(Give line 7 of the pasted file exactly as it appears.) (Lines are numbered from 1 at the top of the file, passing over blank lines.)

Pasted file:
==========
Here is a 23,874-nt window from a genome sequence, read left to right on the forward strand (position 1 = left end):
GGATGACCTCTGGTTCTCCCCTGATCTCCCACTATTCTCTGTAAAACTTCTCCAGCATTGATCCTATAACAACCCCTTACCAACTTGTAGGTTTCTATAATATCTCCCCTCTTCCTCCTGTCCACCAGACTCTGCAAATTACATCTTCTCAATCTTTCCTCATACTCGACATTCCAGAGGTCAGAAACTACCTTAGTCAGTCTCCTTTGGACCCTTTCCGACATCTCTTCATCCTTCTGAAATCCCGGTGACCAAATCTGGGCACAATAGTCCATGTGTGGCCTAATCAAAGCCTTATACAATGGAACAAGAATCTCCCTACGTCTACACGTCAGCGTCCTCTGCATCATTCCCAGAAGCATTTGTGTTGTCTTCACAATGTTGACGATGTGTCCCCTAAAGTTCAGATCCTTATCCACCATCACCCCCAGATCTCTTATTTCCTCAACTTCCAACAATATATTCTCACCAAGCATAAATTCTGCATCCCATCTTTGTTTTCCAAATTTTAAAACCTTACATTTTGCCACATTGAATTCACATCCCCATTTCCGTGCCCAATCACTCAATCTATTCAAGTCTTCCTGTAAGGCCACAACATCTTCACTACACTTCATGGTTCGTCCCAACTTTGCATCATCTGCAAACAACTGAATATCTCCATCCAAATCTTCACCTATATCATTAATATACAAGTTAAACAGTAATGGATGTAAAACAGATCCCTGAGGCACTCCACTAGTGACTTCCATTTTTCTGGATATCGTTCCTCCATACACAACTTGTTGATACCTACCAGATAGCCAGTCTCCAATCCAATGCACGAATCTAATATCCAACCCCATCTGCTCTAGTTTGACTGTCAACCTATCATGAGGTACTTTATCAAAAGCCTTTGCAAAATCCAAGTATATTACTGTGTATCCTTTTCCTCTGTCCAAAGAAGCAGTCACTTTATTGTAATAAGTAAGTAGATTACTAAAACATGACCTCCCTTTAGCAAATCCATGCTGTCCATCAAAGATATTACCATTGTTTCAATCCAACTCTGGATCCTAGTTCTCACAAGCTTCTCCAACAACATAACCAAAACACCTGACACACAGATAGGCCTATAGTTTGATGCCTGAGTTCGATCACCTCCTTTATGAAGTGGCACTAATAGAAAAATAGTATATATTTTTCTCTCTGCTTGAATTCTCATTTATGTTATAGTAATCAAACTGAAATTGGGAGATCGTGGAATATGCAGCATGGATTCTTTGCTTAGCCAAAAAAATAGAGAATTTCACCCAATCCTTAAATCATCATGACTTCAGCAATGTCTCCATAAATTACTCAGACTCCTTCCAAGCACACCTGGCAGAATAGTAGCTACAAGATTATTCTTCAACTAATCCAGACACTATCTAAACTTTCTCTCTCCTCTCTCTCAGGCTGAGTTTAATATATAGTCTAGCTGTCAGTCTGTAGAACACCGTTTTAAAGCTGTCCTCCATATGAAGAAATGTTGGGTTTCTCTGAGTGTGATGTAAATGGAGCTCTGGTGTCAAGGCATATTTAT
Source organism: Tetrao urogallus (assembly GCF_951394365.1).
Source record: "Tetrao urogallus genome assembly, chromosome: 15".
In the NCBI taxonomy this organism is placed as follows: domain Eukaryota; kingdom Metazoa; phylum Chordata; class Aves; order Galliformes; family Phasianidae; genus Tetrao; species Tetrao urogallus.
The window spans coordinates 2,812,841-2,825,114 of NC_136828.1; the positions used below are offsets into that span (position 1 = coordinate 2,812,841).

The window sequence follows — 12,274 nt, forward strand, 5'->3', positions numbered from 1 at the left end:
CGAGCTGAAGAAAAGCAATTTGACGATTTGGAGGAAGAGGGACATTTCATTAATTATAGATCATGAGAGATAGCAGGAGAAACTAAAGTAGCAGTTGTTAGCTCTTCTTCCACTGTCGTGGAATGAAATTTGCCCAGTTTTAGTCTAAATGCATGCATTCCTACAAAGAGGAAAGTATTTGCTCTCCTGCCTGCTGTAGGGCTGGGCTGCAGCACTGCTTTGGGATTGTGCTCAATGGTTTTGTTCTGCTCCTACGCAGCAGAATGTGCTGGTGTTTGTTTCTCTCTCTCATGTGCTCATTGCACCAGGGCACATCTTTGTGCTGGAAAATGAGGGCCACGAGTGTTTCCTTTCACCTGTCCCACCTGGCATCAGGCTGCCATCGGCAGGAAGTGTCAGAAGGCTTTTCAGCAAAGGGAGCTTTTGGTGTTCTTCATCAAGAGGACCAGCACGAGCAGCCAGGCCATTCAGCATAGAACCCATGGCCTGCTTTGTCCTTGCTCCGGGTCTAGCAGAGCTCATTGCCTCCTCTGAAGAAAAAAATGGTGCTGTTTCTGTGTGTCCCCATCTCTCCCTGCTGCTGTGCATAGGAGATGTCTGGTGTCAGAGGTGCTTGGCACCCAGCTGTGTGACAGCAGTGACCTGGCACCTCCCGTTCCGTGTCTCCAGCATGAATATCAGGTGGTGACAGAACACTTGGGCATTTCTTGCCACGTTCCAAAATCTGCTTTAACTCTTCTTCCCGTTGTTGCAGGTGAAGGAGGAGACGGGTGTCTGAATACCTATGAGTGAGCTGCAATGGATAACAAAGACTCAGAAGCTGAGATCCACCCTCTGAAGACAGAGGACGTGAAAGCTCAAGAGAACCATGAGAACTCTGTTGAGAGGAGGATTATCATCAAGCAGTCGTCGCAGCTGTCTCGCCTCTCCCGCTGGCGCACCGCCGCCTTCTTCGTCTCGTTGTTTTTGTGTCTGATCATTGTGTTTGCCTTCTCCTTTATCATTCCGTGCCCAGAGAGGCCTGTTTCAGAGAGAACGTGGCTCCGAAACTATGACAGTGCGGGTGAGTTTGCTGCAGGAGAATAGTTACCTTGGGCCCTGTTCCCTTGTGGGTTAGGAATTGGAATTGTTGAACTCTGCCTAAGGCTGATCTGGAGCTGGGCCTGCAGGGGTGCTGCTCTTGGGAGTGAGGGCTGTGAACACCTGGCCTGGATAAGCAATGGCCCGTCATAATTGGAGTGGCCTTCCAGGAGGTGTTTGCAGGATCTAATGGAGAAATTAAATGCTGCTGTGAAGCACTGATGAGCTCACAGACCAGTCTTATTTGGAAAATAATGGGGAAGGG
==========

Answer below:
The window sequence follows — 12,274 nt, forward strand, 5'->3', positions numbered from 1 at the left end: